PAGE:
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Harris v. State

Court of Criminal Appeals of Tennessee, Knoxville

July 16, 2015


Assigned on Briefs April 28, 2015

Appeal from the Criminal Court for Knox County No. 102607 Bobby R. McGee, Judge

J. Liddell Kirk, Knoxville, Tennessee, for the appellant, Erica Harris

Herbert H. Slatery III, Attorney General and Reporter; Ahmed A. Safeeullah, Assistant Attorney General; Randall E. Nichols, District Attorney General; and Philip Morton, Assistant District Attorney General, for the appellee, State of Tennessee.

Timothy L. Easter, delivered the opinion of the Court, in which Robert W. Wedemeyer and D. Kelly Thomas, Jr., JJ., joined.



Factual and Procedural Background

This is an appeal from the Knox County Criminal Court's denial of Petitioner's petition for post-conviction relief On March 9, 2011, Petitioner was convicted by a Knox County jury of the sale and delivery of 0.5 grams or more of cocaine. The trial court merged her convictions and sentenced her to serve seventeen years' incarceration. On appeal, this Court affirmed Petitioner's conviction and sentence. State v. Erica Harris, No. E2012-01107-CCA-R3-CD, 2013 WL 1190826, at *3 (Tenn. Crim. App. Mar. 25, 2013), perm. app. denied (Tenn. Aug. 14, 2013).


Petitioner's conviction arose from a controlled drug purchase on August 24, 2009. The purchase involved a confidential informant named Francis Brady. Ms. Brady testified that she was familiar with Petitioner and two of her sons. Ms. Brady testified that the plan was for her to go to Petitioner's residence on August 24 and purchase crack cocaine from "just whoever was in the residence." Id. at *1. Ms. Brady asked Petitioner for $100 worth of crack cocaine. Petitioner went to the kitchen and brought out a DVD case with cocaine rocks on it. She told Ms. Brady that the cocaine belonged to her son. Petitioner attempted to call her son to see if she could give the cocaine to Ms. Brady. When her son did not answer the phone, she agreed to let Ms. Brady have the drugs. Ms. Brady said that Petitioner gave her a "bread wrapper" to put the cocaine in, and Ms. Brady gave Petitioner the $100 of buy money. Id.

Ms. Brady was fitted with a recording device. An audio recording of the transaction-which this Court described as "largely unintelligible"-was admitted into evidence and played for the jury. Id. The voices on the recording "are barely audible over the static associated with the equipment being hidden inside Ms. Brady's clothing and the very loud barking of a dog throughout a great deal of the transaction"; however, a woman's voice can be heard identifying herself as "Erica." Id. at *5. Ms. Brady identified Petitioner as the person she interacted with during the recorded transaction.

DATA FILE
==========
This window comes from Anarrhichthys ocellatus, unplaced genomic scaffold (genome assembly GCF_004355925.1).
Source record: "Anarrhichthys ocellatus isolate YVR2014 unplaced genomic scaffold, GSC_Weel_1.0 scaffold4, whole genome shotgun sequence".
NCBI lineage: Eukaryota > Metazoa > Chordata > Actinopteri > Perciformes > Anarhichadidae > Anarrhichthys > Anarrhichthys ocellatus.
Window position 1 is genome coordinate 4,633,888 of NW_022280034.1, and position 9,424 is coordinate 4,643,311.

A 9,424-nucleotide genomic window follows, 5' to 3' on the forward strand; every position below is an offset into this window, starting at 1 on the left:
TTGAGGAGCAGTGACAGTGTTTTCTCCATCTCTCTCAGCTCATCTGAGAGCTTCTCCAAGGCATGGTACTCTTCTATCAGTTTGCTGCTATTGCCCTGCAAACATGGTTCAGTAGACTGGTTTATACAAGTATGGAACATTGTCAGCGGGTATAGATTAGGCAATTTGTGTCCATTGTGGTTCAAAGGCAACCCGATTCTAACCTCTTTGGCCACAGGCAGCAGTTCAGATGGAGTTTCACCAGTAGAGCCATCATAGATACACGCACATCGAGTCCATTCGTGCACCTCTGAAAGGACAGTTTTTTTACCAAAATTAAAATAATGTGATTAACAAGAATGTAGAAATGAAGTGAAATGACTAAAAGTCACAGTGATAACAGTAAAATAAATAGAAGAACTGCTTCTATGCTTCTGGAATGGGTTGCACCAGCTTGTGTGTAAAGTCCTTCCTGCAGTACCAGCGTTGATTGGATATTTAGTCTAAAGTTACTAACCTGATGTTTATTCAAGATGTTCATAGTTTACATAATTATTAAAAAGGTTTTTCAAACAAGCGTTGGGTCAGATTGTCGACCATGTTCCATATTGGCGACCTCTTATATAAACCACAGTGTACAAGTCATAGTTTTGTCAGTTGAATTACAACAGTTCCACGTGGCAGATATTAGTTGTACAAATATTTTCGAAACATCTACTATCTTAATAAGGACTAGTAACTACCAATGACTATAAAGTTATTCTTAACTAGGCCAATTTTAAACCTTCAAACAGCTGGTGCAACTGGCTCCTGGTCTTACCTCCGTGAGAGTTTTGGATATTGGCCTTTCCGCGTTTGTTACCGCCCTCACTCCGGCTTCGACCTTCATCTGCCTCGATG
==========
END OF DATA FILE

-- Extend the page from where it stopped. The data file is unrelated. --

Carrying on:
Officer Michael Geddings of the Knoxville Police Department supervised Ms. Brady in her role as a confidential informant. Ms. Brady told Officer Geddings that she had previously purchased drugs from Petitioner's son while Petitioner was present in the residence. Officer Geddings monitored the August 24, 2009 transaction from a vehicle parked outside of the residence. Ms. Brady turned over the rock-like substance she purchased, which was determined to be 0.9 grams of crack cocaine. Petitioner's residence was 597 feet from Green Magnet Elementary School.

On September 15, 2009, Officer Geddings and Officer Joshua Schaffer executed a search warrant at Petitioner's residence. During the search, Petitioner made a statement to Officer Schaffer that "the crack she had sold . . . was her son's and that her son was the one that obtained the crack cocaine and that if he was not there on that occasions [sic] she sold." Id. at *2.

Petitioner and trial counsel engaged in a Momon colloquy on the record. Petitioner did not testify on her own behalf.

Petitioner presented the testimony of her son, Tramell Harris. Mr. Harris testified that he lived with Petitioner, her husband, and his siblings. He admitted selling cocaine out of Petitioner's residence, and he pleaded guilty in juvenile court to possession of cocaine. Mr. Harris stated that his aunt, Petitioner's sister, stayed with the family in August of 2009 and that she used and sold cocaine. Mr. Harris stated that his mother did not sell cocaine. Mr. Harris conceded that during the September 15, 2009 search, cocaine was found in Petitioner's closet but explained that he placed it there. Mr. Harris was not home during the August 24, 2009 transaction and did not know whether Petitioner sold drugs to Ms. Brady on that occasion.

In rebuttal, the State called Petitioner's sister, Andrea Johnson Drury, and recalled Ms. Brady. Ms. Drury denied any involvement in the sale of cocaine. Ms. Brady denied having purchased drugs from Ms. Drury and again ...

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